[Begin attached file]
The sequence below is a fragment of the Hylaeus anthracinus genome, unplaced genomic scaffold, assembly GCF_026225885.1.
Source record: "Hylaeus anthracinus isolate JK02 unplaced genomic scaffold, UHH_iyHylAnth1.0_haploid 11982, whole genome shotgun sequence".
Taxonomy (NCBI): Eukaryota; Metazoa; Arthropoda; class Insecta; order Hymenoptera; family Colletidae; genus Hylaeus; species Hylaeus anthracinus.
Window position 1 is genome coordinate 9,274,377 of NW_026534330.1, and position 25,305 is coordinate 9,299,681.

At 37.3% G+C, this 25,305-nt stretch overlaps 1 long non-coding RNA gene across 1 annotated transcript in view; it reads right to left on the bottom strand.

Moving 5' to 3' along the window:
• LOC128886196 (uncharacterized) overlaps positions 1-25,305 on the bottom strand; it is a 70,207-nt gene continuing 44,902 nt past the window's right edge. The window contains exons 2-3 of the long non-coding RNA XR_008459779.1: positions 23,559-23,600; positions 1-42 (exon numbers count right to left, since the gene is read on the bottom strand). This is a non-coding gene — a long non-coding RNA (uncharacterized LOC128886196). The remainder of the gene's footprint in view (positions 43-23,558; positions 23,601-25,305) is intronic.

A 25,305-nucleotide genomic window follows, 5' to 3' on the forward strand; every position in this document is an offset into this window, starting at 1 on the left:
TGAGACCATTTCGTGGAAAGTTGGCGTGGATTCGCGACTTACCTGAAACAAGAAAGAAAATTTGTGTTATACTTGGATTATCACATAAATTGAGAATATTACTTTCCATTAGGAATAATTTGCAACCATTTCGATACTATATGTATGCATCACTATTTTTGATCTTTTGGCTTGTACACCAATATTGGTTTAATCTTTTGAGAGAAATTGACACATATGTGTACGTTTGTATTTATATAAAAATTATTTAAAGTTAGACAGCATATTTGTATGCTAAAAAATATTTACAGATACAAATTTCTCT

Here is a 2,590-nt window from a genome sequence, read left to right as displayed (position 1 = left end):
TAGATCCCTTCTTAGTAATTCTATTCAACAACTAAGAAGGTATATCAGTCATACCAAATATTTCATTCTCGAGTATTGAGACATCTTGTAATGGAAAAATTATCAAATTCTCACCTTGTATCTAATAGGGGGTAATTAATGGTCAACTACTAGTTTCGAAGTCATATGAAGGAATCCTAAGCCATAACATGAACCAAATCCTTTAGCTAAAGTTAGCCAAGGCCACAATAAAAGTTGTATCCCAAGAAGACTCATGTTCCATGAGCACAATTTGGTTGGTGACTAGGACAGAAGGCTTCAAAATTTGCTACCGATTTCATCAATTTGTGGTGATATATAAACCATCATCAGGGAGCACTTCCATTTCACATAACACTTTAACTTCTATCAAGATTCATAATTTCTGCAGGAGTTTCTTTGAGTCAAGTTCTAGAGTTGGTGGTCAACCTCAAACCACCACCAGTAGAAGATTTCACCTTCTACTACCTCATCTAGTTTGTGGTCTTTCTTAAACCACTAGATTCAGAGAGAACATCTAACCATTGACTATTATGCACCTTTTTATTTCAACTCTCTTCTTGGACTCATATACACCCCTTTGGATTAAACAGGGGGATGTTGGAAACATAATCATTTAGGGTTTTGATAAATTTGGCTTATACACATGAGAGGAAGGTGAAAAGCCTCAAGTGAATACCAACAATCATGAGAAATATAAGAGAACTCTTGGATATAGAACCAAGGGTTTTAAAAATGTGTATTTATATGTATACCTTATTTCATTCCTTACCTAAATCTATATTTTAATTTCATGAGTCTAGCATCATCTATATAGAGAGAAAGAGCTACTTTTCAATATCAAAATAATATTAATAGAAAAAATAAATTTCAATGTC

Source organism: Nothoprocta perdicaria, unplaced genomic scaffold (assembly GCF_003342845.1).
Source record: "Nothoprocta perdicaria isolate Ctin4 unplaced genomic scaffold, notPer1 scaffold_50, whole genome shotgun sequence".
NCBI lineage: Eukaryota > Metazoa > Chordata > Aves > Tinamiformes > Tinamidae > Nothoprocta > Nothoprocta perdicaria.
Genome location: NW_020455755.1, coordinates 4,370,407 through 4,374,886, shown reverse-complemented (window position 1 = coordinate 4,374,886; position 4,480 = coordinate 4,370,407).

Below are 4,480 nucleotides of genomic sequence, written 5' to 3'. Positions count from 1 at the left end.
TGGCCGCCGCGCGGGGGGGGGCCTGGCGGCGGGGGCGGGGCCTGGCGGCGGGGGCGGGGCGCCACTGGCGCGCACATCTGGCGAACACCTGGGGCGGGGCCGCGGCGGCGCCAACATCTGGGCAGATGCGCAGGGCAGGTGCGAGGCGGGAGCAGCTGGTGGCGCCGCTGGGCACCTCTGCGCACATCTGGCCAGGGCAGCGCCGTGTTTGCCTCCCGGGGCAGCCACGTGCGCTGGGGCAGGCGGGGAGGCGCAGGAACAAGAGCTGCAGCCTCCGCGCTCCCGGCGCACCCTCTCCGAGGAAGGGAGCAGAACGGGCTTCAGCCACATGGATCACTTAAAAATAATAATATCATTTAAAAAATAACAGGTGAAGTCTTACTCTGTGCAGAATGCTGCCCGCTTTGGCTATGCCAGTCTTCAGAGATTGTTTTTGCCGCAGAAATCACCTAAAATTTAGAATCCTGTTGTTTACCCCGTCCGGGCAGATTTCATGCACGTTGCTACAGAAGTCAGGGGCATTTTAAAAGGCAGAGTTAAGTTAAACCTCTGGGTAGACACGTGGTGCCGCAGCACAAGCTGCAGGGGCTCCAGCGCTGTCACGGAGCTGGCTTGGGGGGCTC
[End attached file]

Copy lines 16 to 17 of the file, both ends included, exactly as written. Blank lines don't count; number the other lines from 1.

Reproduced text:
Below are 4,480 nucleotides of genomic sequence, written 5' to 3'. Positions count from 1 at the left end.
TGGCCGCCGCGCGGGGGGGGGCCTGGCGGCGGGGGCGGGGCCTGGCGGCGGGGGCGGGGCGCCACTGGCGCGCACATCTGGCGAACACCTGGGGCGGGGCCGCGGCGGCGCCAACATCTGGGCAGATGCGCAGGGCAGGTGCGAGGCGGGAGCAGCTGGTGGCGCCGCTGGGCACCTCTGCGCACATCTGGCCAGGGCAGCGCCGTGTTTGCCTCCCGGGGCAGCCACGTGCGCTGGGGCAGGCGGGGAGGCGCAGGAACAAGAGCTGCAGCCTCCGCGCTCCCGGCGCACCCTCTCCGAGGAAGGGAGCAGAACGGGCTTCAGCCACATGGATCACTTAAAAATAATAATATCATTTAAAAAATAACAGGTGAAGTCTTACTCTGTGCAGAATGCTGCCCGCTTTGGCTATGCCAGTCTTCAGAGATTGTTTTTGCCGCAGAAATCACCTAAAATTTAGAATCCTGTTGTTTACCCCGTCCGGGCAGATTTCATGCACGTTGCTACAGAAGTCAGGGGCATTTTAAAAGGCAGAGTTAAGTTAAACCTCTGGGTAGACACGTGGTGCCGCAGCACAAGCTGCAGGGGCTCCAGCGCTGTCACGGAGCTGGCTTGGGGGGCTC